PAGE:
contribute to further develop TurkeyKosovo relations. Ternava, for his part, recalled that the Pristina Carshia Mosque is the oldest mosque in Kosovo. “It is the unique mosque among all the Balkan mosques because it was built entirely of stone, carrying a treasure of our culture and religion,” Ternava said. Carshia Mosque, the oldest building in Pristina, was constructed during the reign of Ottoman ruler Sultan Murad II in the 15th century. The mosque was built to celebrate the Ottoman victory of 1389 in the Battle of Kosovo. Gazi Mehmet Pasha’s Mosque is one of the oldest monuments of

Islamic art in Prizren. The inscription above the entrance states it was built in 1561. Burak Ceran, TIKA’s Pristina coordinator, said they have also started working on some other projects in Pristina and there have some more protocol agreements to be sign to begin work on more projects in Prizren and Gjakova cities. TIKA was established in 1992, Turkey’s governmentrun TIKA agency is responsible for implementing the country’s developmental cooperation policies overseas. The agency offers aid to more than 40 countries around the world.



www.pi-media.co.uk I July 2018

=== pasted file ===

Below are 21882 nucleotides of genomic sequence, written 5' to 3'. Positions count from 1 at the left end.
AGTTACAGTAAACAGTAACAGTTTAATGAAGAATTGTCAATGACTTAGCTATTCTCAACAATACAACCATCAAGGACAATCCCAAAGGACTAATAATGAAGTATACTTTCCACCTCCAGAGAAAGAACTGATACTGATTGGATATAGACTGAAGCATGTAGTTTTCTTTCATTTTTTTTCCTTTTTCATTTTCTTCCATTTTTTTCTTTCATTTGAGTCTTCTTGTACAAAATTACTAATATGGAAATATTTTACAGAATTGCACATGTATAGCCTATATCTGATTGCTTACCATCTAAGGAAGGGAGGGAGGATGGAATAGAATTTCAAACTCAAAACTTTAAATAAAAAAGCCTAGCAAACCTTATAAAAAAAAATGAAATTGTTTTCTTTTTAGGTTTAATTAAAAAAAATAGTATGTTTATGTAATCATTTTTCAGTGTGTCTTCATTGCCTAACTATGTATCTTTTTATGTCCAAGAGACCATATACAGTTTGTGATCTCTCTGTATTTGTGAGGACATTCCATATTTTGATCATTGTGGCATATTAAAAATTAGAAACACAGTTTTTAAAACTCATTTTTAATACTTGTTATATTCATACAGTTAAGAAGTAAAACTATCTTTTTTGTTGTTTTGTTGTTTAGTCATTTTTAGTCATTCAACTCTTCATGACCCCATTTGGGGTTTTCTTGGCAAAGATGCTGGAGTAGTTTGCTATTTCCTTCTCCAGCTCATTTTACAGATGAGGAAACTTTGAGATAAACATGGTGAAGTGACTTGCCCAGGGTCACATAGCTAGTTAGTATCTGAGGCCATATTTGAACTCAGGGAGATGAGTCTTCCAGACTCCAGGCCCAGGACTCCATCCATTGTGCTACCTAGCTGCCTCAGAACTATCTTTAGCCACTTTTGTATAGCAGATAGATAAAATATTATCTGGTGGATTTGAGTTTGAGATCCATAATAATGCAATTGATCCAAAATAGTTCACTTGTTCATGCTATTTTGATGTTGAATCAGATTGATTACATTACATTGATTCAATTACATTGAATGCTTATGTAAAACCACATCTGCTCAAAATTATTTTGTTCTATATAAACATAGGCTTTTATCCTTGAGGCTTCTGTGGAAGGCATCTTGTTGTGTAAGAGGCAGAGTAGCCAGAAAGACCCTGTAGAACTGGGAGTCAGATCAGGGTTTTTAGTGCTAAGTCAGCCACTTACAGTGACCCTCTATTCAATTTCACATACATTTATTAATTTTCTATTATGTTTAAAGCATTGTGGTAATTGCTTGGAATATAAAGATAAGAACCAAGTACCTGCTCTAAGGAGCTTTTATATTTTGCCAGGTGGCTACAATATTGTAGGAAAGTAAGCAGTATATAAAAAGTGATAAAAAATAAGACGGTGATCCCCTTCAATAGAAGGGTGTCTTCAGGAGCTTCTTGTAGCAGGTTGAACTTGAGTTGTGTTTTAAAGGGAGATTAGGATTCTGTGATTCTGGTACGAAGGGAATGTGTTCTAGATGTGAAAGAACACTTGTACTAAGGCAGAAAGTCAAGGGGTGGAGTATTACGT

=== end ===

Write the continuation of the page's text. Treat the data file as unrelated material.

Liverpool Mayor says Salah helping to tackle to Islamophobia in city

Liverpool forward Mohamed Salah is helping to break down Islamophobia in his adopted home, according to the Mayor of Liverpool City Region Steve Rotheram. The Egypt international had a huge impact on the field in his debut season at Anfield, scoring 44 goals as the team finished fourth in the Premier League and were Champions League runners-up. But his influence was felt just as significantly off it as a high-profile Muslim, energising the local Arab community and helping improve inclusivity. “I think what Salah’s done is what John Barnes did for the black community in the ‘80s,” Rotheram

told a BBC Radio 5 Live documentary Mo Salah: Football is Life. “He’s starting to break down barriers. Some of them (Liverpool fans) probably don’t fully appreciate the songs they sing about Mo Salah but to have that breakdown of Islamophobia caused by one person is an absolutely phenomenal achievement. “His legacy will be much more about what’s happened off the field as well as what’s happened on the pitch.” Press Association Sport spoke to members of Liverpool’s Arabic community last month and discovered the extent to which the Salah effect has filtered out from